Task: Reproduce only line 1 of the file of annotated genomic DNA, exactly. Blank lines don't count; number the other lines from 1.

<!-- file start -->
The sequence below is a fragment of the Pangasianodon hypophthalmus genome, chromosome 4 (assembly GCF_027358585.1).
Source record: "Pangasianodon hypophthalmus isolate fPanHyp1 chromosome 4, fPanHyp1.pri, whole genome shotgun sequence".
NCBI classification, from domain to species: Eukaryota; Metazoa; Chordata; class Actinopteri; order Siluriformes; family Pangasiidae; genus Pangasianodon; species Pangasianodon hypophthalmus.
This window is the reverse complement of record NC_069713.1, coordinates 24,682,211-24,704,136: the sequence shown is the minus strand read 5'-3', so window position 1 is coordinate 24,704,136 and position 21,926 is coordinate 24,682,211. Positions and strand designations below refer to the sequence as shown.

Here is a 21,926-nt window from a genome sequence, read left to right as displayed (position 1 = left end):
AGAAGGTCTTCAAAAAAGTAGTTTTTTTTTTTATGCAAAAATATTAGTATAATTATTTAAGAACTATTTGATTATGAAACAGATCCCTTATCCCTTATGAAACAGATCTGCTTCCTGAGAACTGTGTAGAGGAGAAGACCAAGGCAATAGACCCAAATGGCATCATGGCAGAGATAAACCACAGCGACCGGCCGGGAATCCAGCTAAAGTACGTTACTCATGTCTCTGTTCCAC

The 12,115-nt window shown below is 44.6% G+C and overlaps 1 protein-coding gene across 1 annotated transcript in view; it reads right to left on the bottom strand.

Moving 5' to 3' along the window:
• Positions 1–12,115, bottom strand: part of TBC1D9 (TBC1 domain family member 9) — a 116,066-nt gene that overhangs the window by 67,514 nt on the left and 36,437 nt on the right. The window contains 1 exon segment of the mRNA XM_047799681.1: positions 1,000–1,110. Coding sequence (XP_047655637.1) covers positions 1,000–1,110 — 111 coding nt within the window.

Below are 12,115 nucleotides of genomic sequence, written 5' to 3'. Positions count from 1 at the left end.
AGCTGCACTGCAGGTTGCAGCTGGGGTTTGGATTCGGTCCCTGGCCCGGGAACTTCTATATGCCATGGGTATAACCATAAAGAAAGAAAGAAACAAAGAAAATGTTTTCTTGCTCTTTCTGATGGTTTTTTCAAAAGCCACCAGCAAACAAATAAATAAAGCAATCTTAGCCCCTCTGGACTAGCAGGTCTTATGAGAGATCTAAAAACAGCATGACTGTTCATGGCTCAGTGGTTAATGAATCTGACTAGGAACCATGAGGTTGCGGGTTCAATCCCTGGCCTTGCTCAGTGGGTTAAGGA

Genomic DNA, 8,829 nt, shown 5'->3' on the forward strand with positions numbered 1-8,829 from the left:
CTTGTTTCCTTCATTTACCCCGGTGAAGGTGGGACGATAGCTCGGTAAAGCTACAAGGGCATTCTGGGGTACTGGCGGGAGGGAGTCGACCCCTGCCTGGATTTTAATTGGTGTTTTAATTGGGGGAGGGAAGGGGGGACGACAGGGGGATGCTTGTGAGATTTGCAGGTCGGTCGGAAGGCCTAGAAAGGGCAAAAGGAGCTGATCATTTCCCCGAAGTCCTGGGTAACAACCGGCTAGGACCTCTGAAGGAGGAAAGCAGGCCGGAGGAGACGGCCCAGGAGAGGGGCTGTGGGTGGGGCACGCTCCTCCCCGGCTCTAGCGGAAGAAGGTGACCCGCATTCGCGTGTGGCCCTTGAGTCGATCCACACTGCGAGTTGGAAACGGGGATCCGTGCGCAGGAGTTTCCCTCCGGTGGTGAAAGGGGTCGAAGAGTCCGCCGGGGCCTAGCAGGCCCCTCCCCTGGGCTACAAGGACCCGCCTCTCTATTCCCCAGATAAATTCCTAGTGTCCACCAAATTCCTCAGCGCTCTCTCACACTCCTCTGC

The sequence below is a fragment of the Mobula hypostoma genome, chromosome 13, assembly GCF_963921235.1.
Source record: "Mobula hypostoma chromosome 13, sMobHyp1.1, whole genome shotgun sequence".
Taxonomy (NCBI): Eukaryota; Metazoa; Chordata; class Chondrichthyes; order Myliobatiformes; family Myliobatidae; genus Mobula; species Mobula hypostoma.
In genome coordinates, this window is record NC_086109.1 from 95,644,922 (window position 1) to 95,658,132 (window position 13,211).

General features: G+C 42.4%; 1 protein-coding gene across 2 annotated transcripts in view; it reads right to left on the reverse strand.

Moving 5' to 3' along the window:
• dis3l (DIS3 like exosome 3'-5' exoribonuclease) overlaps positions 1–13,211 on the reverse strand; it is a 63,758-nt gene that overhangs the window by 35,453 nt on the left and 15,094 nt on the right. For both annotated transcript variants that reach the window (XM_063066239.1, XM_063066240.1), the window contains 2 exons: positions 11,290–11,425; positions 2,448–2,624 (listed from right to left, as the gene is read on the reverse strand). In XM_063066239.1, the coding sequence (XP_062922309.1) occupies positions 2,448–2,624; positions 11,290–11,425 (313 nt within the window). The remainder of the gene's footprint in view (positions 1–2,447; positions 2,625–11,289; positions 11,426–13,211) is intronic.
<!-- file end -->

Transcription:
The sequence below is a fragment of the Pangasianodon hypophthalmus genome, chromosome 4 (assembly GCF_027358585.1).